That the few moments in which all of this takes place can make such a substantial difference in one’s whole life is shown by a discovery made in Uganda. Joseph Chilton Pearce relates that Marcelle Gerber who was doing research for the United Nations Children’s Fund in Uganda discovered what the researchers considered “genius” babies:

    “She found the most precocious, brilliant, and advanced infants and children ever observed anywhere. These infants had smiled, continuously and rapturously, from, at the latest, their fourth day of life. Blood analyses showed that all the adrenal steroids connected with birth stress were totally absent by that fourth day after birth. Sensorimotor learning and general development was phenomenal, indeed miraculous. These Ugandan infants were months ahead of American or European children.”3

    After causing a stir among child development specialists it was discovered that there were some babies in Uganda whose development resembled that of industrial medicine countries. These babies they found in the few hospitals in Uganda:

    “Gerber found that they did not smile until some two and a half months after birth. Nor were they precocious in any sense. They showed no signs of Sensorimotor learning, displayed no uncanny intelligence for some two and a half months, at which point some signs of intelligence were apparent. Blood analyses showed that high levels of adrenal steroids connected with birth stress were still prevalent at two and a half months. These infants slept massively, cried when awake, were irritable and colicky, frail and helpless. So the issue was not in some racial predisposition toward early intellectual growth. The issue lay solely with what happens to the newborn infant in hospitals.”4

    Birth trauma and the failure of bonding are serious matters to the future life of the baby. Such a simple thing as cutting the umbilical cord too quickly in the modern assembly-line hospital setting causes irreparable harm by causing brain lesions- minor strokes, which are referred to as anoxia. Newell Kephart, Director of the Achievement Center for Children at Purdue University, says that 15 to 20 percent of all children examined had learning and behavior problems resulting from minor undetected brain injury. Others say that 20 to 40 percent of the school population are handicapped by learning problems that may be related to neurological impairments at birth.5

    Pearce in his study Magical Child, tells of the tests done by medical doctor William F. Windle. Windle became doubtful about the birthing methods of industrial medicine and created a test with monkeys, (who normally need no help giving birth). Windle took a number of pregnant monkeys and subjected them to the normal hospital birthing methods, including drugs, anesthesia, forceps and the cutting of the umbilical cord in the usual time he had seen it done in hospitals.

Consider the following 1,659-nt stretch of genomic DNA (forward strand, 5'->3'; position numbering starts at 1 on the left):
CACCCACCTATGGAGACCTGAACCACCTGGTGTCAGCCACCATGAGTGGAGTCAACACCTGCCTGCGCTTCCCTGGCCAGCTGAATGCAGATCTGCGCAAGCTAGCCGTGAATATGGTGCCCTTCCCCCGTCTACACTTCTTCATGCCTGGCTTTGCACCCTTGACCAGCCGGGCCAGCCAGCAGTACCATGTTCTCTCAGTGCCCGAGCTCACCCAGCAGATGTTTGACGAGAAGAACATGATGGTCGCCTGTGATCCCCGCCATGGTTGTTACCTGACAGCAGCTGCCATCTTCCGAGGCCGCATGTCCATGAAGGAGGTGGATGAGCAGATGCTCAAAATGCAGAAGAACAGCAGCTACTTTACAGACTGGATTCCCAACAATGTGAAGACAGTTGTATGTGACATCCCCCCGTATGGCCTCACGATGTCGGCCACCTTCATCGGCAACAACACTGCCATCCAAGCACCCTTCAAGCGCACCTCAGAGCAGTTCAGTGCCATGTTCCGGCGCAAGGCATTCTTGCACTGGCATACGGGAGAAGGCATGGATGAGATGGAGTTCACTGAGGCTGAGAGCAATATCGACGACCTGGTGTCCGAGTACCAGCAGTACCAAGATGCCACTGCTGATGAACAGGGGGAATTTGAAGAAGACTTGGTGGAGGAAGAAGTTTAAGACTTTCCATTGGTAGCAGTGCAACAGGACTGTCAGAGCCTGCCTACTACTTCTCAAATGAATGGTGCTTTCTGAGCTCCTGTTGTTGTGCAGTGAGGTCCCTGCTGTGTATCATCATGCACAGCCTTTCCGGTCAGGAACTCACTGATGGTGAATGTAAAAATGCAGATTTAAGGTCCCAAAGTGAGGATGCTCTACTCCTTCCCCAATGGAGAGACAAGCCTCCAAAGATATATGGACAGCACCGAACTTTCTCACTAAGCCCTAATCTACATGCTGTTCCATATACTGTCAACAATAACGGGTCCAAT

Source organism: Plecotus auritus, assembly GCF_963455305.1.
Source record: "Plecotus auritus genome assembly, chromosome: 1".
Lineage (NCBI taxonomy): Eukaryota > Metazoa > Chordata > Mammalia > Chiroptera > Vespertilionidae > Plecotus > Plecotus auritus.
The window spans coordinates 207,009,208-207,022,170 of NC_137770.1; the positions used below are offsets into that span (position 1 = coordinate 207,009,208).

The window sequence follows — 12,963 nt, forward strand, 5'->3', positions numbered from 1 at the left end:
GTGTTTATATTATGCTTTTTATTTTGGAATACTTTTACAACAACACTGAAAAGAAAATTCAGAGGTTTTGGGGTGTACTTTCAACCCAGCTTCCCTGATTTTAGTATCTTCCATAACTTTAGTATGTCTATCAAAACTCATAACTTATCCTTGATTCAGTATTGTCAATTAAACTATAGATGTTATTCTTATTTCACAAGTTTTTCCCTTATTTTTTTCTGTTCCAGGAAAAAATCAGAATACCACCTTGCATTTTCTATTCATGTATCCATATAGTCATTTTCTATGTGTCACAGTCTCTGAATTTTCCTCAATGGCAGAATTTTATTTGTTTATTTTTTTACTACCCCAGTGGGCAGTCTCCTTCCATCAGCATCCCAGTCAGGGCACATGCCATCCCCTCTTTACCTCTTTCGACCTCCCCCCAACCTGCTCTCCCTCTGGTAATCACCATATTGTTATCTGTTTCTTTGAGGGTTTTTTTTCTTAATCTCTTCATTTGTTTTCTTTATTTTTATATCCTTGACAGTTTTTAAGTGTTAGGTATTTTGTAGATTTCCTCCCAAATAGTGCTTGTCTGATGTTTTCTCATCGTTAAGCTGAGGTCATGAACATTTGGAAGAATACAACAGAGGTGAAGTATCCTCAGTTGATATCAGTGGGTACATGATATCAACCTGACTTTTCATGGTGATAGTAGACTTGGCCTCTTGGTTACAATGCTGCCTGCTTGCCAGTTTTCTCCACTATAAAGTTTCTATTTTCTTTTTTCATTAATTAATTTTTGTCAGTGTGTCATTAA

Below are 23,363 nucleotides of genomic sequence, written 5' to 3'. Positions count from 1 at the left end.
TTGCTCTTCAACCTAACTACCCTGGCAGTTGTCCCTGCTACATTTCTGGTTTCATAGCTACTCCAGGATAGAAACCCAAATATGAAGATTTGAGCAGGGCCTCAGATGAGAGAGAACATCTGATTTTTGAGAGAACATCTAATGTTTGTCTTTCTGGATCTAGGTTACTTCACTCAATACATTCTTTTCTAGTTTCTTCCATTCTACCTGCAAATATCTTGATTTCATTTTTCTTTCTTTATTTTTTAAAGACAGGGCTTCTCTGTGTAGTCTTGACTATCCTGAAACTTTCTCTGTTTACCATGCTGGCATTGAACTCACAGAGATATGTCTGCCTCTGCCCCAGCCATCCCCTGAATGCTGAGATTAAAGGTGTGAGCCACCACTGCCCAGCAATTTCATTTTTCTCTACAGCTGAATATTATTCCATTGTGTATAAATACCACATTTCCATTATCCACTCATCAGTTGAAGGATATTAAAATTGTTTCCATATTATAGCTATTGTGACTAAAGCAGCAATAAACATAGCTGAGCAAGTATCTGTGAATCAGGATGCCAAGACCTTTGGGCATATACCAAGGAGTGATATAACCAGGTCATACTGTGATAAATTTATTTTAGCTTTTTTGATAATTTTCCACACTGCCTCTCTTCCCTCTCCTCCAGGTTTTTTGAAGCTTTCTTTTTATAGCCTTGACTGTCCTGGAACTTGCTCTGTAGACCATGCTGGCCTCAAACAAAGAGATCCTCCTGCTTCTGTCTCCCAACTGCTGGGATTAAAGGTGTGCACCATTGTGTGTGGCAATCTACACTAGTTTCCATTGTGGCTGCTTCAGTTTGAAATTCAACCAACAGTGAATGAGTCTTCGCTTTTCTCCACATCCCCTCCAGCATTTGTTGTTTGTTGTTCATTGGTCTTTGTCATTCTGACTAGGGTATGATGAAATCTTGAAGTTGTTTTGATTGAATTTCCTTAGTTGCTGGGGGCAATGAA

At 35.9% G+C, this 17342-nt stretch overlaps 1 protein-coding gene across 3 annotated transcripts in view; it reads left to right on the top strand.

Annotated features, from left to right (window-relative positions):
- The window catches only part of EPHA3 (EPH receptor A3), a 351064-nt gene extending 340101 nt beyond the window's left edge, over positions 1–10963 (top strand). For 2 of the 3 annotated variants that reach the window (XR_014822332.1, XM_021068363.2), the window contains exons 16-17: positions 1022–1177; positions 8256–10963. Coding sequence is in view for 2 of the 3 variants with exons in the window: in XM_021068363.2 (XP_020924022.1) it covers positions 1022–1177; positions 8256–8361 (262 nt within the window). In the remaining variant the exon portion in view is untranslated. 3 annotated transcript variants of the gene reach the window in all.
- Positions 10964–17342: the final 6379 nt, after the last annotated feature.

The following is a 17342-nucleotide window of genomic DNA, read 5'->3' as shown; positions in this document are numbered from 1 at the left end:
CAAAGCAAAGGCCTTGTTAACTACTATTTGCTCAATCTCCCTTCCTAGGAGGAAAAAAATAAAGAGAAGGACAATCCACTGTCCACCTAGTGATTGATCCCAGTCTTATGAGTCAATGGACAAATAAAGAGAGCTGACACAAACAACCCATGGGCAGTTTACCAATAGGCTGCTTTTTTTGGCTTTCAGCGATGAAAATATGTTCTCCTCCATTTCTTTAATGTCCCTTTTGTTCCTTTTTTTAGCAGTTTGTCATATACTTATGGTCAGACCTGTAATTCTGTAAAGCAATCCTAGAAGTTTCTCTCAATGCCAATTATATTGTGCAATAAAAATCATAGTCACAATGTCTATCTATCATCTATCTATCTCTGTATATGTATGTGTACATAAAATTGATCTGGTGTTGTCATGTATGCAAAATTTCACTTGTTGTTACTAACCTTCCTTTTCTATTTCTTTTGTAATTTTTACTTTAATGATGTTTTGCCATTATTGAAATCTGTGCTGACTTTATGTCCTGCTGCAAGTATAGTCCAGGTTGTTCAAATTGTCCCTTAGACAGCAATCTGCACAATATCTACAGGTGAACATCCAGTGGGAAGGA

He found that because of the drugs and anesthesia the baby monkeys could not breathe and needed the artificial resuscitation that hospitals customarily use. Instead of clinging to the mother shortly after emergence, Windle’s monkey babies were helpless and could not perform this task. In fact they could not cling to their mothers for several weeks.

    Later Windle autopsied the infants that had died during birth or whom did not live full term. He found severe brain lesions in every case from the anoxia at birth. Later he autopsied the monkeys who lived to adulthood and found that they also had brain lesions. Windle later autopsied human babies that had died during birth or shortly after and found that they had brain lesions similar to the monkeys in his tests.

    Brain lesions are not the only effect of modern birthing methods. The imprints of the birth trauma itself are often severe. The mass institution of modern industrially based medicine, with its vast array of expensive machinery and industrially produced drugs seems to produce results consonant with the quality of civilization itself- mechanicalness, unfeelingness and human alienation. Instead of the warm comfort of the mother, the infant is treated as an object, slapped by a stranger and taken away by another stranger into a nursery where it is put into a crib. It is at this point that civilized people often bond to material objects, namely, the security blanket. Pearce asks, “What is the great learning? What is being built into the very fibers of that mind-brain-body system as the initial experiences of life?” It is that, “Encounters with people are causes of severe, unbroken, unrelenting stress, and that stress finds its only reduction through contact with material objects.”6

    The Final Empire: The Collapse of Civilization and the Seed of the Future
    William H. K?tke
    http://www.rainbowbody.net/Finalempire/

    1. tl;dr. stfu white trash.

      1. “The question isn’t who is going to let me, it’s who is going to stop me.”

        1. …a great quote. Would that more people lived that philosophy.

          1. Regarding expression of opinions, you’re correct.

            Regarding murdering and dismembering little girls, Mother Earth via agricultural City-STATISM, (as Rand meant it) not so much.

            1. Yeah, follow the Injuns lead….

              “The Justice Department found that one in three Native American women will be raped in her lifetime.”

              http://www.npr.org/templates/s…..d=12203114

              1. *snicker*

              2. Which “Native Americans” are living in a Non-State sociopolitical typology?

                None? I thought so.

                They were forced with guns into concentration camps by a rape culture.* I’m not surprised by the consequences.